In the new series Body of Proof, Dana Delany portrays a brilliant neurosurgeon, Dr Megan Hunt, who has to give up her profession when a car accident leaves her with a condition called paresthesia, which randomly attacks her hands, leaving them numb. Tragically, the first time the condition manifested itself was in the operating room, and her patient died.
Five years later, Megan has found a new life as a Medical Examiner in Philadelphia, trying to discover what killed her dead patients and uncovering who was responsible. Her boss, Dr Kate Murphey, played by Jeri Ryan, hired Megan for her expertise, but her unconventional way of doing things is polarizing their relationship.
Producers Matthew Gross and Christopher Murphey, and actress Jeri Ryan spoke about their new drama during the TV Critics Association tour.
Do you consider this a contemporary Quincy M.E.?
Matthew Gross: No. This is not our father’s Quincy. This is, I would say, a new take on the medical examiner, but it always started out with the character first. We set out to do a character-driven procedural, which is what I think separates it from all the other procedurals out there on the air. We stared with Megan Hunt, Dana’s character, and then it grew from there. In terms of the look, it won’t feel anything like Quincy.
In the pilot, Megan Hunt is like a crime-solving machine. Will the police come into it more when the series continues?
Matthew: To that end, we hope that her solutions are always going to come from a medical perspective and less so from intuition. She’s going to have a little thread of something to base it on, and then through what she discovers, her investigation and the police investigation are going to inform each other.
Jeri, you’re kind of the protagonist for the main character, do you enjoy having that role, the person who always stirs things up?
Jeri Ryan: It’s not something I specifically sought out, but it’s kind of fun to shake things up a little bit.
Christopher Murphey: That is by no means the limit of her the character that we were writing for her. The pilot is so centered on Megan’s character, and the rest of the characters in the pilot seem basically there to service her.
I think it’s our obligation in telling our stories that are multilayered and complicated that we open up the universe in which Megan is the center of. So Kate is her titular boss, but she will have journeys of her own as well. The idea is to have a rich, fully fleshed-out world and the characters that live in it.
Matthew: And to that end, we actually wrote the role for Jeri. Originally, the character was of Indian descent.
When she came across our eye, we felt that we had to have her in the show because she does add another element to the chemistry. What’s interesting about the show and the dynamic between the two is that Jeri’s character, Kate, is basically going on the same track that Megan went on. This is in terms of putting career first, about identifying herself through her job, and Megan’s going to try and impart and imbue in her the mistakes that she made in the past, and of course, she’s not going to listen.
Jeri, ever since your character Seven of Nine, you’ve had a big TV presence often in secondary roles. Does this kind of role suit your life better? I know you’re a wife and mom.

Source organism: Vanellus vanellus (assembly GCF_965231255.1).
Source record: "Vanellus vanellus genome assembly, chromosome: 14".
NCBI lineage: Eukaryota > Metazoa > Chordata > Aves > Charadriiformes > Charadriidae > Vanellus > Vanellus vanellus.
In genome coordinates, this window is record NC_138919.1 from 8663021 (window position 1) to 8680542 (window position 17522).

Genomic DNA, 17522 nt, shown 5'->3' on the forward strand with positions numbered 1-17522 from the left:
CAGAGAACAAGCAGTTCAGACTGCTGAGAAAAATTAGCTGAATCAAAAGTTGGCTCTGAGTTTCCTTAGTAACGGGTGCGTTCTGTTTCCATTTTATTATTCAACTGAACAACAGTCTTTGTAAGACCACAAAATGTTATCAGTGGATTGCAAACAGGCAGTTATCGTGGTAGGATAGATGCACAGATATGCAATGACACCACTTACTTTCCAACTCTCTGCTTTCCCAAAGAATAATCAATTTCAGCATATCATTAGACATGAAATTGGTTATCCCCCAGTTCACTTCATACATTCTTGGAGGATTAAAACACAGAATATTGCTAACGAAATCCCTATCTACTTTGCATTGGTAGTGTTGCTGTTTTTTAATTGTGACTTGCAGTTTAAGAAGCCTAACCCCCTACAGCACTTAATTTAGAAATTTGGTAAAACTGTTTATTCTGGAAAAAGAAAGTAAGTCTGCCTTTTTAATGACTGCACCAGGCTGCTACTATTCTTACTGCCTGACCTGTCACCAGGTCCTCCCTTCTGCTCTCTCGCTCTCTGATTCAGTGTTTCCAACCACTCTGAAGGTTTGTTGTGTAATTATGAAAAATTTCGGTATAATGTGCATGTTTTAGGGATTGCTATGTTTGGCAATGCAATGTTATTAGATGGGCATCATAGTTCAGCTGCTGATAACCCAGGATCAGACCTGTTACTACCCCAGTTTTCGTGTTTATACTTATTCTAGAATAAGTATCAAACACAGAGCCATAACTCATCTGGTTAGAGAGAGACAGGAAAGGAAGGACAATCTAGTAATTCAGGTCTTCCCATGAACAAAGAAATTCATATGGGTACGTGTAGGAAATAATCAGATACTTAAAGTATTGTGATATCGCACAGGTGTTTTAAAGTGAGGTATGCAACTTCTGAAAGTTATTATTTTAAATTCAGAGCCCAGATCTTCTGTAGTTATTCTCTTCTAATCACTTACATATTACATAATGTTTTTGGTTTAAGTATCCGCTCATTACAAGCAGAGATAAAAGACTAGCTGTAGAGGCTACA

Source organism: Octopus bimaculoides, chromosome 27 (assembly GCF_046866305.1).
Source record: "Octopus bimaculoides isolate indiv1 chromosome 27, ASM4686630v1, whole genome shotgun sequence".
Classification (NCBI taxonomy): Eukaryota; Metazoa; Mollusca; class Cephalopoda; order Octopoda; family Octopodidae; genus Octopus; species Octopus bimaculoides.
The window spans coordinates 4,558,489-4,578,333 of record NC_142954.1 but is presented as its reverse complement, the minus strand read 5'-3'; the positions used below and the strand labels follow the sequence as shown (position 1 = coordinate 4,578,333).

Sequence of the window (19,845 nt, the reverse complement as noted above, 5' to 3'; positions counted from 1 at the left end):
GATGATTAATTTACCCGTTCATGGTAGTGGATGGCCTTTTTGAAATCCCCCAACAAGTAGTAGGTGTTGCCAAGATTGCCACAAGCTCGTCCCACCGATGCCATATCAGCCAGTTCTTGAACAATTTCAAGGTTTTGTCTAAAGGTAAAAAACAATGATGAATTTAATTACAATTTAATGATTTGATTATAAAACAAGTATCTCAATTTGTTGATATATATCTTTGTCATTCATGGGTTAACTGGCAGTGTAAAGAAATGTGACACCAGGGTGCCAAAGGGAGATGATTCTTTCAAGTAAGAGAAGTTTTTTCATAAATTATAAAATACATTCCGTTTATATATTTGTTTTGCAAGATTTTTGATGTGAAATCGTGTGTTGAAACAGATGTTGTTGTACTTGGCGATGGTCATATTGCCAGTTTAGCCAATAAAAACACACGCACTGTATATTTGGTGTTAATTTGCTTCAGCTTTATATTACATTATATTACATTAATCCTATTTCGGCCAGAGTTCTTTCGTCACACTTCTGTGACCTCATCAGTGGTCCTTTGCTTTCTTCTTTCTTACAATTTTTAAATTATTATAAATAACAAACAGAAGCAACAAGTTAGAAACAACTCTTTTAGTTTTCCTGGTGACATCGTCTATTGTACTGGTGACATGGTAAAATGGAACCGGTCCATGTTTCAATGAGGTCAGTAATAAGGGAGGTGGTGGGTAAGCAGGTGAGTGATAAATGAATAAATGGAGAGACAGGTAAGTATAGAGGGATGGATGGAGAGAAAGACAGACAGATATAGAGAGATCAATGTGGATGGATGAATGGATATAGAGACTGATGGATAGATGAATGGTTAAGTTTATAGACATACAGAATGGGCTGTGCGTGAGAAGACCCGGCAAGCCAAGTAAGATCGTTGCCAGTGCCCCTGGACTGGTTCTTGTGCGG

Jeri: Oh, absolutely. And for most of my career I was really specific seeking out ensemble pieces. When I was on Star Trek, I worked a lot. And that was an ensemble show, but it was a new character added Season 4, so all the other writers were chomping at the bit to write for somebody new. There were a lot of storylines for that character and I worked a lot my first couple of seasons on that show.
My son at the time was about my daughter’s age now. My son was about two when I started that show. And I feel like I missed so much of his childhood working so much, and that’s a tough one for me. I don’t want to miss my daughter’s childhood.
Matthew: That’s a big theme of the show, the whole notion of how you balance work and family. And there’s a line in the pilot that says, ‘A man that works 18 hours a day is a good provider, but a woman who works 18 hours a day is an absentee mother.’ So there is a double standard.
In any business, frankly, you have to put in the time for the success and so you have to find that balance. And a big part of Megan’s character is she’s trying to find balance, and how do you change when you’re set in your ways?
Another theme of the show is redemption, do you believe that redemption is necessarily a happy-ending story?
Christopher: Well, it’s the journey, not the destination. Megan may be seeking redemption, but I don’t know if she’ll ever find it. It’s a quest which will be funny at times, touching at times, tragic at times. But I don’t think we’re ever going to wrap up Megan Hunt’s character with a nice little bow and say, ‘Okay, you’re healed.’
Matthew: The show is also about forgiveness, and so she’s going to be seeking forgiveness from her ex-husband and from her daughter. But ultimately, the person she wants to seek forgiveness the most is the person that is least willing to give it, and that’s herself. And I think that’s another theme that everybody grapples with, and that’s an ongoing journey of self-discovery.